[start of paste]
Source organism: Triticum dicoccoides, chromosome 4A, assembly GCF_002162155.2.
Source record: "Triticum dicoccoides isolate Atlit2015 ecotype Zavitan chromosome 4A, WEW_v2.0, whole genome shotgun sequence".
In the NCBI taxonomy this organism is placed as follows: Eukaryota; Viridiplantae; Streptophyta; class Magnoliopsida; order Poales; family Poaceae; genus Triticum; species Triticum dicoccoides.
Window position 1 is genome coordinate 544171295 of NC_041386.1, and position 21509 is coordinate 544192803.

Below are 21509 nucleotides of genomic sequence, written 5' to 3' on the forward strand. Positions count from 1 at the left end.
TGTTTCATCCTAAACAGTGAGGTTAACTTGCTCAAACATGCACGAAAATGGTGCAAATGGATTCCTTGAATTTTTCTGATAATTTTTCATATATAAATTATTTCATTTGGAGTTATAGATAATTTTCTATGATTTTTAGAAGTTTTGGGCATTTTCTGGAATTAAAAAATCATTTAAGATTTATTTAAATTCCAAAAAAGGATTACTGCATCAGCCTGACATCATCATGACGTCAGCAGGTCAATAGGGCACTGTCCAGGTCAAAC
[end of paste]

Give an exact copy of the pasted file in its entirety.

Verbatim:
Source organism: Triticum dicoccoides, chromosome 4A, assembly GCF_002162155.2.
Source record: "Triticum dicoccoides isolate Atlit2015 ecotype Zavitan chromosome 4A, WEW_v2.0, whole genome shotgun sequence".
In the NCBI taxonomy this organism is placed as follows: Eukaryota; Viridiplantae; Streptophyta; class Magnoliopsida; order Poales; family Poaceae; genus Triticum; species Triticum dicoccoides.
Window position 1 is genome coordinate 544171295 of NC_041386.1, and position 21509 is coordinate 544192803.

Below are 21509 nucleotides of genomic sequence, written 5' to 3' on the forward strand. Positions count from 1 at the left end.
TGTTTCATCCTAAACAGTGAGGTTAACTTGCTCAAACATGCACGAAAATGGTGCAAATGGATTCCTTGAATTTTTCTGATAATTTTTCATATATAAATTATTTCATTTGGAGTTATAGATAATTTTCTATGATTTTTAGAAGTTTTGGGCATTTTCTGGAATTAAAAAATCATTTAAGATTTATTTAAATTCCAAAAAAGGATTACTGCATCAGCCTGACATCATCATGACGTCAGCAGGTCAATAGGGCACTGTCCAGGTCAAAC